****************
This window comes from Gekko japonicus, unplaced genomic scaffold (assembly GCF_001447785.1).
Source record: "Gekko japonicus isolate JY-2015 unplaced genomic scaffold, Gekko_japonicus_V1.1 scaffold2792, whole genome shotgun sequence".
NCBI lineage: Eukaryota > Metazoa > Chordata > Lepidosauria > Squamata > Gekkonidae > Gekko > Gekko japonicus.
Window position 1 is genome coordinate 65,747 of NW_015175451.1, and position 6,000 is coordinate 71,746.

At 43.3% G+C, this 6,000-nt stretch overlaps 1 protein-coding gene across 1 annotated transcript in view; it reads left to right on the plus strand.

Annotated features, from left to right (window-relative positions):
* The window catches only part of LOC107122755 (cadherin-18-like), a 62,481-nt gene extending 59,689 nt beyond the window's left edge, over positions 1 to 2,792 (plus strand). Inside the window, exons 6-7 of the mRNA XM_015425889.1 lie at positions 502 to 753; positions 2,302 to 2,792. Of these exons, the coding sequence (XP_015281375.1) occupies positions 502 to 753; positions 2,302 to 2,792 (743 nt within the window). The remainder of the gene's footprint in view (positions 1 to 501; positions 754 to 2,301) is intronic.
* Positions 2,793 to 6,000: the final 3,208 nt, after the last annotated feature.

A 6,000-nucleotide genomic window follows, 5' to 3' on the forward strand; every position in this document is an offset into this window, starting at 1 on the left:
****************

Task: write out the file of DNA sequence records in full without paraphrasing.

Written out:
This window comes from Gekko japonicus, unplaced genomic scaffold (assembly GCF_001447785.1).
Source record: "Gekko japonicus isolate JY-2015 unplaced genomic scaffold, Gekko_japonicus_V1.1 scaffold2792, whole genome shotgun sequence".
NCBI lineage: Eukaryota > Metazoa > Chordata > Lepidosauria > Squamata > Gekkonidae > Gekko > Gekko japonicus.
Window position 1 is genome coordinate 65,747 of NW_015175451.1, and position 6,000 is coordinate 71,746.

At 43.3% G+C, this 6,000-nt stretch overlaps 1 protein-coding gene across 1 annotated transcript in view; it reads left to right on the plus strand.

Annotated features, from left to right (window-relative positions):
* The window catches only part of LOC107122755 (cadherin-18-like), a 62,481-nt gene extending 59,689 nt beyond the window's left edge, over positions 1 to 2,792 (plus strand). Inside the window, exons 6-7 of the mRNA XM_015425889.1 lie at positions 502 to 753; positions 2,302 to 2,792. Of these exons, the coding sequence (XP_015281375.1) occupies positions 502 to 753; positions 2,302 to 2,792 (743 nt within the window). The remainder of the gene's footprint in view (positions 1 to 501; positions 754 to 2,301) is intronic.
* Positions 2,793 to 6,000: the final 3,208 nt, after the last annotated feature.

A 6,000-nucleotide genomic window follows, 5' to 3' on the forward strand; every position in this document is an offset into this window, starting at 1 on the left: